Traditional service industries

The PPI for the net output of total traditional service industries advanced 0.6 percent for the 3 months ended in March, after edging down 0.2 percent in the final quarter of 2011. About 40 percent of this upturn is attributable to the index for securities, commodity contracts, and other financial investments and related activities, which climbed 3.9 percent in the first quarter, following a 1.1-percent decrease in the preceding quarter. Prices received by the industries for passenger car rental and for non-casino hotels and motels also increased, after falling in the fourth quarter. The indexes for insurance carriers and related activities and for offices of lawyers rose more in the first quarter than in the previous quarter. In contrast, prices received by hospitals inched up 0.3 percent from December to March, following a 0.7-percent advance in the prior quarter.

This BEYOND THE NUMBERS report was prepared by staff in the Division of Producer Prices and Price Indexes, Office of Prices and Living Conditions, U.S. Bureau of Labor Statistics. Email: ppi-info@bls.gov; telephone: (202) 691-7705.

Information in this summary will be made available to sensory-impaired individuals upon request. Voice phone: (202) 691-5200. Federal Relay Service: 1 (800) 877-8339. This summary is in the public domain and may be reproduced without permission.

1Airlines for America (A4A), “U.S. Airlines Post Lower Earnings in 2011 Due to Rising Costs,” February 28, 2012, www.airlines.org/Pages/news_2-28-2012.aspx.

2Bureau of Transportation Statistics, Air Carrier Financial: Schedule P-1.2, www.transtats.bts.gov/Tables.asp?DB_ID=135&DB_Name=Air.

3This calculation is an estimate of the PPI for scheduled passenger air transportation without baggage and cancellation fees and was done specifically for this paper. This calculation estimates the index level if the adjustments for baggage and cancellation fees were not applied. 

4Price movements for PPIs described in this summary include preliminary data for the months of December 2011 through March 2012. All PPI data are recalculated 4 months after original publication, to reflect late data received from survey respondents. In addition, seasonally adjusted PPIs are recalculated on an annual basis for 5 years, to reflect more recent seasonal patterns.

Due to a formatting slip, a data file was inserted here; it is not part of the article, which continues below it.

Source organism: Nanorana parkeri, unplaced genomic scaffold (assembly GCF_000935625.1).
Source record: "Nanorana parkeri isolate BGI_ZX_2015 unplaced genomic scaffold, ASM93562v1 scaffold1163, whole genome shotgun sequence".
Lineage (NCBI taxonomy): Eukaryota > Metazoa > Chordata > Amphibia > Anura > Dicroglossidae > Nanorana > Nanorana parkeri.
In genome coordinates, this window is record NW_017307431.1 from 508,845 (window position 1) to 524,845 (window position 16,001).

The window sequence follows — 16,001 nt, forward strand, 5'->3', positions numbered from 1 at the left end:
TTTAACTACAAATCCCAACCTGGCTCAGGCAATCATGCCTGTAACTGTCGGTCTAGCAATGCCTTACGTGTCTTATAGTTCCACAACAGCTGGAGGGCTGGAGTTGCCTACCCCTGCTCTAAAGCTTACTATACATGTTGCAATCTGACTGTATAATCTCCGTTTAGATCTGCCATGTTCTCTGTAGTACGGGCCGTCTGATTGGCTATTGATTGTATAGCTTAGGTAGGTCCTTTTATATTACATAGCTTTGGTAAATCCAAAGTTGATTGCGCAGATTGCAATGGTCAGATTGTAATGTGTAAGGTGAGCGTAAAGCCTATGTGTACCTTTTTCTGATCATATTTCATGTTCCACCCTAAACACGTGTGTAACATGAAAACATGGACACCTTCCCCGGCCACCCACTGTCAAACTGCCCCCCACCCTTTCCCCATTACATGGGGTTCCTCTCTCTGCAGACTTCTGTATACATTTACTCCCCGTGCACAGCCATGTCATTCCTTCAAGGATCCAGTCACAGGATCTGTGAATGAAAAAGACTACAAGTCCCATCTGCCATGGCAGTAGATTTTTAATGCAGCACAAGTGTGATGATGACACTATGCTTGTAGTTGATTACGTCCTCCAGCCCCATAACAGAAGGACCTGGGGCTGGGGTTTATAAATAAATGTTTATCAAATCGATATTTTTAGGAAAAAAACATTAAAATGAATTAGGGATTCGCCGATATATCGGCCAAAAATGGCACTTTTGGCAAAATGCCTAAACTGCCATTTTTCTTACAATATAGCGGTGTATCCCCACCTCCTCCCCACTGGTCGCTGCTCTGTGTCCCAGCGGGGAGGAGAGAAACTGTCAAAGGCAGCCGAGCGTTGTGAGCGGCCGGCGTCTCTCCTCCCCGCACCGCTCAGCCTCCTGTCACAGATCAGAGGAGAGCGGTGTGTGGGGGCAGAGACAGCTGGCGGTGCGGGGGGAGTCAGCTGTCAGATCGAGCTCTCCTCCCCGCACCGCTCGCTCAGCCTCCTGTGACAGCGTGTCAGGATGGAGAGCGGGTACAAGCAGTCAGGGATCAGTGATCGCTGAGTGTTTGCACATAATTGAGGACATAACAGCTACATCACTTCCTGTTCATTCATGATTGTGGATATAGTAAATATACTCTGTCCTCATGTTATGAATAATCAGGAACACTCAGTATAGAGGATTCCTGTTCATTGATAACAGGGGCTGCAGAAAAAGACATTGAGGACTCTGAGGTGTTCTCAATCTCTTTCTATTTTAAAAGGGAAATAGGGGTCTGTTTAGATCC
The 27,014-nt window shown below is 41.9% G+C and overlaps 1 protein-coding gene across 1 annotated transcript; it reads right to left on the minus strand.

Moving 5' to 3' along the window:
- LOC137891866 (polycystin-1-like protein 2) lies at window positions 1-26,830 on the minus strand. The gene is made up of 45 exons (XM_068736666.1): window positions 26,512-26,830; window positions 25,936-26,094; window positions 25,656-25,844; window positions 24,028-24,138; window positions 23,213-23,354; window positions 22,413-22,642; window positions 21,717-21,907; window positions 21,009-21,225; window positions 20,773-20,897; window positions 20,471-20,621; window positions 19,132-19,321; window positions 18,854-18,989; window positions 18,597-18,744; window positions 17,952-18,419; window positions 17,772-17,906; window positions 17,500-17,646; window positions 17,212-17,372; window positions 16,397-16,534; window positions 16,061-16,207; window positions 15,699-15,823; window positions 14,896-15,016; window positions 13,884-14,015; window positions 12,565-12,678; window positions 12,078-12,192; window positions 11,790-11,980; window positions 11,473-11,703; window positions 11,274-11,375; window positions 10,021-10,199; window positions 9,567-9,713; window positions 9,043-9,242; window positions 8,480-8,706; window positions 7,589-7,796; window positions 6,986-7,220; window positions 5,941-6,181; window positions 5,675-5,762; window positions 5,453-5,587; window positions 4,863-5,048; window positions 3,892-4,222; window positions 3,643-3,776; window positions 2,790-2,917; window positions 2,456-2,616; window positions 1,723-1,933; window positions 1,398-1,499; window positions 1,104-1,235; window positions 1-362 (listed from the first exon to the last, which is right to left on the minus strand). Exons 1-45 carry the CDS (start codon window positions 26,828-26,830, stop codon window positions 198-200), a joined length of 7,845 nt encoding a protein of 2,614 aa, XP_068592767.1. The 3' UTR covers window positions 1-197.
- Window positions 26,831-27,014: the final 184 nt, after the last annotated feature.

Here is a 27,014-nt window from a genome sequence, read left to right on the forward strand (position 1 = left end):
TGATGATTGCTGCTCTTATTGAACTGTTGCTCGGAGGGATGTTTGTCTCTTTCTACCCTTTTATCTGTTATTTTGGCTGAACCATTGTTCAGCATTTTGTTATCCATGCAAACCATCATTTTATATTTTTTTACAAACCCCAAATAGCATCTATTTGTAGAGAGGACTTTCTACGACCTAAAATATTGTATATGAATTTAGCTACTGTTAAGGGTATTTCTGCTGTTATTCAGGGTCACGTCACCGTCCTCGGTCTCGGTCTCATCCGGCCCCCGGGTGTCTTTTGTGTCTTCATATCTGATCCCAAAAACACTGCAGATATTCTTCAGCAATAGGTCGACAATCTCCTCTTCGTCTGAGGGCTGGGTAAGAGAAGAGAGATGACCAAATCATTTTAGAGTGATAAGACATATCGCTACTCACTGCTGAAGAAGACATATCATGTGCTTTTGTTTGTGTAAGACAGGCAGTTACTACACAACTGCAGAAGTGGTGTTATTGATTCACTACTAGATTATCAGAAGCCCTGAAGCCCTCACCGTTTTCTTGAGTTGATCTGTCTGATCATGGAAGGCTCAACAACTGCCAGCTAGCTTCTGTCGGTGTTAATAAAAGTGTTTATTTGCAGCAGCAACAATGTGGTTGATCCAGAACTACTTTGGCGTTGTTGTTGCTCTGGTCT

5Within the PPI stage-of-processing structure, indexes for goods other than foods and energy commonly are referred to as core indexes.

6More highly processed intermediate and finished goods commonly exhibit price movements that are somewhat different from price movements for less-processed goods, because basic material costs tend to be a smaller portion of total costs for producers of more highly processed goods than for manufacturers of less-processed goods. Contracts and escalation agreements also can delay or mitigate the pass-through effect of early-stage price volatility at successive stages of processing.

7To retrieve these data from the Bureau of Economic Analysis website, visit www.bea.gov/national/index.htm, find the subheading labeled “Supplemental Estimates,” then select the link titled “Motor vehicles (Excel),” and go to table 6 of this file. As of April 13, 2012, the following link takes the user directly to these data: www.bea.gov/national/xls/gap_hist.xls.

8Gross Domestic Product: Fourth Quarter and Annual 2011 (Third Estimate) Corporate Profits: Fourth Quarter and Annual 2011, BEA 12-11, Bureau of Economic Analysis, March 29, 2012, at www.bea.gov/newsreleases/national/gdp/2012/pdf/gdp4q11_3rd.pdf, table 1.

Suggested citation:

Producer Price Index staff, “How new fees are affecting the Producer Price Index for air travel,” Beyond the Numbers: Prices & Spending, vol. 1, no. 2 (U.S. Bureau of Labor Statistics, May 2012), http://www.bls.gov/opub/btn/volume-1/how-new-fees-are-affecting-the-producer-price-index-for-air-travel.htm

Publish Date: Wednesday, May 2, 2012